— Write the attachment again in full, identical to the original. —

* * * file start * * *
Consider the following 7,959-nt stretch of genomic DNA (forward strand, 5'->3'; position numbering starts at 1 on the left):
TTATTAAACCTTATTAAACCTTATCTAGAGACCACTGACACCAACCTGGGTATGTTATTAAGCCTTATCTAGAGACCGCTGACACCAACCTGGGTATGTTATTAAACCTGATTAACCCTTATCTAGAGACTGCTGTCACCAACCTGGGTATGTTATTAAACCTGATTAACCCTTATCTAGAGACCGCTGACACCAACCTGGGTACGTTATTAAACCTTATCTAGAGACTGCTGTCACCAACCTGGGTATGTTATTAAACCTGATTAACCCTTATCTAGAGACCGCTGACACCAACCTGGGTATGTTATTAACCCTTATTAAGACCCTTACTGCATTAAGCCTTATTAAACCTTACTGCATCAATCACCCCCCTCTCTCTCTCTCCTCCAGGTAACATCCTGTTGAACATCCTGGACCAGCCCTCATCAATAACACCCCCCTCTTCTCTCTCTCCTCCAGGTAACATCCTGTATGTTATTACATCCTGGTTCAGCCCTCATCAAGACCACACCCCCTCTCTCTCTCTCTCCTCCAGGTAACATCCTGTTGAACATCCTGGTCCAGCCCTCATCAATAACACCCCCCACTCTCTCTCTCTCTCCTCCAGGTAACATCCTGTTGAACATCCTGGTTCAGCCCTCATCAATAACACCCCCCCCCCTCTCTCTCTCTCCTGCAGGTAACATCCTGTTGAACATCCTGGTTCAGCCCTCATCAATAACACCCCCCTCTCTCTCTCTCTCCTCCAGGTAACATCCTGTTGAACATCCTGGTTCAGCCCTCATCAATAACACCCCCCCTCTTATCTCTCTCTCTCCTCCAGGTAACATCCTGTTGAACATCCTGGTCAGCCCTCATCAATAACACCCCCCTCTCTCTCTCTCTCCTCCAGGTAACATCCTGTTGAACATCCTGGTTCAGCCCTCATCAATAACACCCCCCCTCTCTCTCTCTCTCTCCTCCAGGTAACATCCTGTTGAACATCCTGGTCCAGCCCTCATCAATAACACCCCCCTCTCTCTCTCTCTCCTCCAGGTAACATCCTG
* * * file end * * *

Consider the following 7,959-nt stretch of genomic DNA (forward strand, 5'->3'; position numbering starts at 1 on the left):
TTATTAAACCTTATTAAACCTTATCTAGAGACCACTGACACCAACCTGGGTATGTTATTAAGCCTTATCTAGAGACCGCTGACACCAACCTGGGTATGTTATTAAACCTGATTAACCCTTATCTAGAGACTGCTGTCACCAACCTGGGTATGTTATTAAACCTGATTAACCCTTATCTAGAGACCGCTGACACCAACCTGGGTACGTTATTAAACCTTATCTAGAGACTGCTGTCACCAACCTGGGTATGTTATTAAACCTGATTAACCCTTATCTAGAGACCGCTGACACCAACCTGGGTATGTTATTAACCCTTATTAAGACCCTTACTGCATTAAGCCTTATTAAACCTTACTGCATCAATCACCCCCCTCTCTCTCTCTCCTCCAGGTAACATCCTGTTGAACATCCTGGACCAGCCCTCATCAATAACACCCCCCTCTTCTCTCTCTCCTCCAGGTAACATCCTGTATGTTATTACATCCTGGTTCAGCCCTCATCAAGACCACACCCCCTCTCTCTCTCTCTCCTCCAGGTAACATCCTGTTGAACATCCTGGTCCAGCCCTCATCAATAACACCCCCCACTCTCTCTCTCTCTCCTCCAGGTAACATCCTGTTGAACATCCTGGTTCAGCCCTCATCAATAACACCCCCCCCCCTCTCTCTCTCTCCTGCAGGTAACATCCTGTTGAACATCCTGGTTCAGCCCTCATCAATAACACCCCCCTCTCTCTCTCTCTCCTCCAGGTAACATCCTGTTGAACATCCTGGTTCAGCCCTCATCAATAACACCCCCCCTCTTATCTCTCTCTCTCCTCCAGGTAACATCCTGTTGAACATCCTGGTCAGCCCTCATCAATAACACCCCCCTCTCTCTCTCTCTCCTCCAGGTAACATCCTGTTGAACATCCTGGTTCAGCCCTCATCAATAACACCCCCCCTCTCTCTCTCTCTCTCCTCCAGGTAACATCCTGTTGAACATCCTGGTCCAGCCCTCATCAATAACACCCCCCTCTCTCTCTCTCTCCTCCAGGTAACATCCTG